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Stay Focused, Stay Balanced, Stay Healthy: Part One
Posted By gary_bonner On 08/20/2008 @ 7:19 am In Career | 2 Comments
This is a post by Gary Bonner , a regular contributor on Blueprint for Financial Prosperity.
I came up with “no one ever laid on their death bed and wished they had spent more time at the office” out of personal experience. After putting in a marathon 21 days straight of 12-14 grueling hours at my desk, my health broke. I was in a meeting with 2 people who both questioned me “are you alright?” Not wanting to take a break I said I was okay. They both gave me skeptical looks and even asked again. Reassuring them I was okay we finished the meeting. That night I didn’t sleep very well and woke up exhausted.
The next morning I got to work early and worked on my “to do” list. A “floor meeting” was called where people stand around aisles of cubicles because you can’t get everyone into one room to listen to a manager speak. I felt a sharp sting down my left side. I waved off my manager and walked down three flights of stairs to the parking garage and drove five miles in freeway traffic to my doctor’s office.
The receptionist took one look at me, crinkled her forehead and said “You need to see the doctor right now don’t you Gary” … I nodded and walked past a waiting room of patients who had appointments. The nurse took my blood pressure and left the room. The doctor came in and took my blood pressure again. I had been a patient of his for a few years. He is a great doctor and we have a very warm friendship.
He said, “Hang on, I need to make a phone call.”
I was feeling pretty woozy and after a few moments the door opened. The doctor unfolded a wheelchair and said “Come on and sit down, I’m going to take you over to the Emergency Room and get some tests done”.
I looked at him and asked, “Why the chair?”
He replied, “It’s okay, I do this a few times a month for patients. And besides, they have the equipment over there that I need to run the tests”.
I sat down, he wheeled me through his bulging room of patients with appointments and pushed me to the elevator and went down to street level. The Emergency Room was about four city blocks from the doctor’s building in a large medical complex covering acres of ground. Visualize a slightly built man about 5′ 7″ and 165 pounds pushing a 5′ 10″ guy weighing about 215 pounds down an open street that distance. If it hadn’t been serious, the image would have been laughable.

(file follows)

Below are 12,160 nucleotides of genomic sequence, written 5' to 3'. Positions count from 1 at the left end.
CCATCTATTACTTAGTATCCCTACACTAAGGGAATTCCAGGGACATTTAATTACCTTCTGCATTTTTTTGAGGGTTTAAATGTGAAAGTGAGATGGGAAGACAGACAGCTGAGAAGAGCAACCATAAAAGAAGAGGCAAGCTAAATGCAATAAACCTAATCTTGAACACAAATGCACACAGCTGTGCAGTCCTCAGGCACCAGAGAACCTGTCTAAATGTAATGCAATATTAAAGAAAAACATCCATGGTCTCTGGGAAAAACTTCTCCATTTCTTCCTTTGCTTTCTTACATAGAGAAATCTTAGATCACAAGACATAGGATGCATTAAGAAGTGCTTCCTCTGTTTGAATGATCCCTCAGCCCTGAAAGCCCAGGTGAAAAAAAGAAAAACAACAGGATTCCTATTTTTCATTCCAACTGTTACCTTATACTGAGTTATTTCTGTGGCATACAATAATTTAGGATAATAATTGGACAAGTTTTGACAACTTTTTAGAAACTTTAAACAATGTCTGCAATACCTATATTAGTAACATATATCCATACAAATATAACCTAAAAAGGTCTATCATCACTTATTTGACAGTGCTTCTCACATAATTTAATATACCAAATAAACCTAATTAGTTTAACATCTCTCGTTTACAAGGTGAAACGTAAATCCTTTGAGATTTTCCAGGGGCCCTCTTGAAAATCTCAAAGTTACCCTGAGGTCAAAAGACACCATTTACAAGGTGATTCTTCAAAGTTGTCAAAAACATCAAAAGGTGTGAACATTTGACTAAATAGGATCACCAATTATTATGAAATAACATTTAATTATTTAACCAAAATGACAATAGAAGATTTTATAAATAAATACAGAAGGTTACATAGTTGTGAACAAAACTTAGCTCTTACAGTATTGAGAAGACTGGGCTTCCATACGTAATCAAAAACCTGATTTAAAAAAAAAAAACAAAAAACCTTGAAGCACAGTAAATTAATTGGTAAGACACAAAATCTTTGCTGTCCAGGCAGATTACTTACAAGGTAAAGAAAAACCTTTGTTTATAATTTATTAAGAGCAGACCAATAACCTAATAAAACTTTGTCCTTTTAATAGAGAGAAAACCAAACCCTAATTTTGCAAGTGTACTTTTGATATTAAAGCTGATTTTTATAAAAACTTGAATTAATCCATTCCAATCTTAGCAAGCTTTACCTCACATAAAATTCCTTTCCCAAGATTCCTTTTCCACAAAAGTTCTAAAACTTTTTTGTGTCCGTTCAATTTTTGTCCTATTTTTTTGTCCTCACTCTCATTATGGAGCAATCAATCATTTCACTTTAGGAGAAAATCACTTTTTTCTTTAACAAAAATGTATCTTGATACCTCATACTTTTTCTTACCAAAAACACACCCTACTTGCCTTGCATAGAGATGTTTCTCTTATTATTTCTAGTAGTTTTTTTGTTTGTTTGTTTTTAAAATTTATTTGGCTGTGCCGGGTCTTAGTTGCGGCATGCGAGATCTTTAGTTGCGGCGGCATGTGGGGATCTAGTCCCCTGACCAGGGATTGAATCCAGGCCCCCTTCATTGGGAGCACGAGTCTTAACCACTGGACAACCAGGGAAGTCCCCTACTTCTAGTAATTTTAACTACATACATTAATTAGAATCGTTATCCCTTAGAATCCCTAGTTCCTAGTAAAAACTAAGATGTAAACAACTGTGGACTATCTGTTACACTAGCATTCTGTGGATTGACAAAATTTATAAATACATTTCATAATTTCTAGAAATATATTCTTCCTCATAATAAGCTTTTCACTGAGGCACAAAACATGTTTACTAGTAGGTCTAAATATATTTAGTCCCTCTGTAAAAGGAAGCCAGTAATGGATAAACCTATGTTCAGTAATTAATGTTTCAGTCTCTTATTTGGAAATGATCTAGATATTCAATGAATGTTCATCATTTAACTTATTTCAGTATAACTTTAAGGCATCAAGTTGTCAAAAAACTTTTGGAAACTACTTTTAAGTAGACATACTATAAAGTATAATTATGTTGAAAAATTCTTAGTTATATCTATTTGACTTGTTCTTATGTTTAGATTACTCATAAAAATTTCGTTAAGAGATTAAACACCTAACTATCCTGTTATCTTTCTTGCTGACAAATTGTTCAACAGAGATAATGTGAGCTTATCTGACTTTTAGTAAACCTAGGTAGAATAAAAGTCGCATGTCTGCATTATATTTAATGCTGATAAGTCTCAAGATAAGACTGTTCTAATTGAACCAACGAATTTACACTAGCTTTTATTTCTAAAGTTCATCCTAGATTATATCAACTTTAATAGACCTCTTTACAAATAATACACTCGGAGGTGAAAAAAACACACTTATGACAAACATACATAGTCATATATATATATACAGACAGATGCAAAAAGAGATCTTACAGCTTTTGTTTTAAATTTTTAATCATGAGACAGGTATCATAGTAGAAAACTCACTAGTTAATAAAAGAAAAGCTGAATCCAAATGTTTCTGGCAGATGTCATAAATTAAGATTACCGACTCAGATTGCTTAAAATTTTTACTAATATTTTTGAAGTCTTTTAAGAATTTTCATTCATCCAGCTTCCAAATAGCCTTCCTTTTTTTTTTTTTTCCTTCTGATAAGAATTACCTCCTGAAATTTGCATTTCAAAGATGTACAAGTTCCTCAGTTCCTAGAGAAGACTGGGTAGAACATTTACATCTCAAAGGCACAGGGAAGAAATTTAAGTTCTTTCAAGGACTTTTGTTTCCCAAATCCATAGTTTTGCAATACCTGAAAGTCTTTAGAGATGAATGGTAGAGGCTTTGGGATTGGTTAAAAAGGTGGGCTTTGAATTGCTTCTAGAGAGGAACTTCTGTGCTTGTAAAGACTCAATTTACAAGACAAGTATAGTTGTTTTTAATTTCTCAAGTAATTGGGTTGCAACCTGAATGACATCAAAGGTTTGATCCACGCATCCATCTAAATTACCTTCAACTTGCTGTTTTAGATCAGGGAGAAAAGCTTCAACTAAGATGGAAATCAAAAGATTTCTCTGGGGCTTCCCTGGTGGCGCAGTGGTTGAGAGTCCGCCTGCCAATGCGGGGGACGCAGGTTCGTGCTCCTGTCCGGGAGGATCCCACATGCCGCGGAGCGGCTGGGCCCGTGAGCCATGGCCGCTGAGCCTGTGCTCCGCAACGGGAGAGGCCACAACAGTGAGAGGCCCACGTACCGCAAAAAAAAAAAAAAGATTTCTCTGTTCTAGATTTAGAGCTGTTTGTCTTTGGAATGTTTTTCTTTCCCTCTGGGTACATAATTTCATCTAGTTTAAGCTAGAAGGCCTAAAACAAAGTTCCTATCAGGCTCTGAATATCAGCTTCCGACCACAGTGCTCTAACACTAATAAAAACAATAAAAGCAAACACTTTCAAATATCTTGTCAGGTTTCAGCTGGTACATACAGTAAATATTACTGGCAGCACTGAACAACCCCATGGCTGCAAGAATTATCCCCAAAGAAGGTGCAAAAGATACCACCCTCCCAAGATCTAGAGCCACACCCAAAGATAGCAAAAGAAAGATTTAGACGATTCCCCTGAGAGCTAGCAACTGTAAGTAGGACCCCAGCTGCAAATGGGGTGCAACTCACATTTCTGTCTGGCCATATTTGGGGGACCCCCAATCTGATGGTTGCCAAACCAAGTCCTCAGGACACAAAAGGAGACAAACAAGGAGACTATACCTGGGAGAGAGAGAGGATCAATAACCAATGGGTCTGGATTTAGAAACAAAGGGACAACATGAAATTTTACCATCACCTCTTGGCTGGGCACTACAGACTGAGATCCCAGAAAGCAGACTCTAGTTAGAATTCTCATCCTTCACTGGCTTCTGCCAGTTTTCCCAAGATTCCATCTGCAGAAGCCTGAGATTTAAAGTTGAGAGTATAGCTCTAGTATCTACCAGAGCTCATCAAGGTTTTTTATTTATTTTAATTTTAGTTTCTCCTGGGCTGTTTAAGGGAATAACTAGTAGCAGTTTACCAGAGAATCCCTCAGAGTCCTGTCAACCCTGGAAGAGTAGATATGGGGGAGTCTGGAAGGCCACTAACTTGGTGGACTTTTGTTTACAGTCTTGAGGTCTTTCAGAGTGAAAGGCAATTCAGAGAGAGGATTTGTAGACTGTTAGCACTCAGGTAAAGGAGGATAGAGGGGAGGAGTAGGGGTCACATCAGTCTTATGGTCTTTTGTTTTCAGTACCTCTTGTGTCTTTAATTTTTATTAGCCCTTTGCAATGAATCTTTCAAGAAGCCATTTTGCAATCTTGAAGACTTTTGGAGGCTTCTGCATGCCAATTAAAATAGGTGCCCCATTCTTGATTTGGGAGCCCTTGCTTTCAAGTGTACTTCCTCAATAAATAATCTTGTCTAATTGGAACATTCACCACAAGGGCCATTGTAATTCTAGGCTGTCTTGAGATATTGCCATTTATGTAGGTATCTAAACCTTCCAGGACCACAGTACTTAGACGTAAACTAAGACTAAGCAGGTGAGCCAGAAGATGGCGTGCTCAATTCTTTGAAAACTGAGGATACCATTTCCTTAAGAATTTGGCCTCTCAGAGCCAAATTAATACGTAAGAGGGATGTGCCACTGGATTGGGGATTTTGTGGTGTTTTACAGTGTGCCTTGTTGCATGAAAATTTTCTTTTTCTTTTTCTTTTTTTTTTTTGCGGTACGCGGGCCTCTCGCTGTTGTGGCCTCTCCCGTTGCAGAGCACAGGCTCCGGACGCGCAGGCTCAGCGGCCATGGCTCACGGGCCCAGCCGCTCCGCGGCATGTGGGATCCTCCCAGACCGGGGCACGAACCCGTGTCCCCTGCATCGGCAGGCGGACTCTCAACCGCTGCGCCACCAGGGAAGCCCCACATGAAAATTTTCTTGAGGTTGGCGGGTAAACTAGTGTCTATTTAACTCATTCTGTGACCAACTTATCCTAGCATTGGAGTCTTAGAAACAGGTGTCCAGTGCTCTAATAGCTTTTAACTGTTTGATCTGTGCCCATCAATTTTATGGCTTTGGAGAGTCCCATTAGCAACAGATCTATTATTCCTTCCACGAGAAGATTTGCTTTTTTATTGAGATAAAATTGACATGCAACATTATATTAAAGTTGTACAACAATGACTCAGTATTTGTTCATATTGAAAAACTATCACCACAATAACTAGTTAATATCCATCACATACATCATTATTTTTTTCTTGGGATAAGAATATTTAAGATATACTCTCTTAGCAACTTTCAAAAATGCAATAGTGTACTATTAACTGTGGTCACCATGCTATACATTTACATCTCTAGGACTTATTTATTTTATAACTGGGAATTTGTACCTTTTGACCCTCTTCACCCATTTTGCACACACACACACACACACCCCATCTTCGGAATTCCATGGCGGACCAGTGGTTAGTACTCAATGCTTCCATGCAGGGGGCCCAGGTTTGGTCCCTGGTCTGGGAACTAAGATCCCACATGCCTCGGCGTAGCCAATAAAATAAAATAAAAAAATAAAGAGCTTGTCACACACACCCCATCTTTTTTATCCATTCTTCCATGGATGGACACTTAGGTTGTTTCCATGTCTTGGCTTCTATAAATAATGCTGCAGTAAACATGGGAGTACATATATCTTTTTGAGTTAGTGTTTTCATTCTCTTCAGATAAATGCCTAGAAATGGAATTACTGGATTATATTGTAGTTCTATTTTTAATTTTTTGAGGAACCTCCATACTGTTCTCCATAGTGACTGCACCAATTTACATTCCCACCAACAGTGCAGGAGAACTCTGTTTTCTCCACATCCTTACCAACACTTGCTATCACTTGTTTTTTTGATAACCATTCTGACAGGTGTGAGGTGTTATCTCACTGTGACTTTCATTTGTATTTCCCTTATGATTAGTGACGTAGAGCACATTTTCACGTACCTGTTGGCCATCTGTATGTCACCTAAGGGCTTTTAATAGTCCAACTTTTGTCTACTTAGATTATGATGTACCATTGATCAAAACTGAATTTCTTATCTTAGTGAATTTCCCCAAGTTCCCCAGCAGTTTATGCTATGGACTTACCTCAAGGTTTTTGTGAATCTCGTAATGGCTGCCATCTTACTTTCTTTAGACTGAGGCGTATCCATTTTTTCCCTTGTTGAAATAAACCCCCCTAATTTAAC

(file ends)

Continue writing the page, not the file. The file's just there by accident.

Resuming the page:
It was about 10:30 in the morning when we entered the Emergency Room. It was absolutely quiet, as if everyone was on a coffee break. The doctor said “Mr. Bonner needs to have some tests run.” The whole Emergency Room staff jumped like bunch of scared cats. They put me into an emergency bay where I laid on a gurney after stripping off my clothes and donning a hospital gown. Then, they brought in every conceivable instrument of modern science like the machines were coming off an assembly line.
Four registered nurses (RN) and a doctor started sticking needles in me, setting up an I-V drip and strapping on monitoring equipment. I craned my head around and saw the blood pressure reading: 233 over 130. Not good. Normal is 120 over 70. They pumped me full of drugs and even put an external heart rhythm equalizer on my chest. It emits electronic impulses directly to my heart. I couldn’t figure out why they were using it since the monitor showed I was in sinus rhythm but the RN said it was for “precaution”. Then they left me alone to let the drugs do their work.
I stared up at the ceiling and muttered “Well Lord, is this it?”
There is an old saying there is a “sting” at death. Although I didn’t feel that big a sting, I definitely was stung really hard.
The nurses checked on me every 15 minutes. At one point I asked one, “Where are we in the process here?”.
She answered, “We are about halfway between determining if we can release you or if we will admit you overnight for observation.” At roughly 3 pm, five hours after the doctor had wheeled me into the Emergency Room, I was released to go home. A friend picked me up and the doctor signed me out on disability for a month. I didn’t have a heart attack or a stroke, but I came as close as one can without sliding over the edge.
This is only part one of this poignant saga, continue to part two .
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 Gary Bonner: http://www.bargaineering.com/articles/about-gary-bonner
 continue to part two: http://www.bargaineering.com/articles/stay-focused-stay-balanced-stay-healthy-part-two.html
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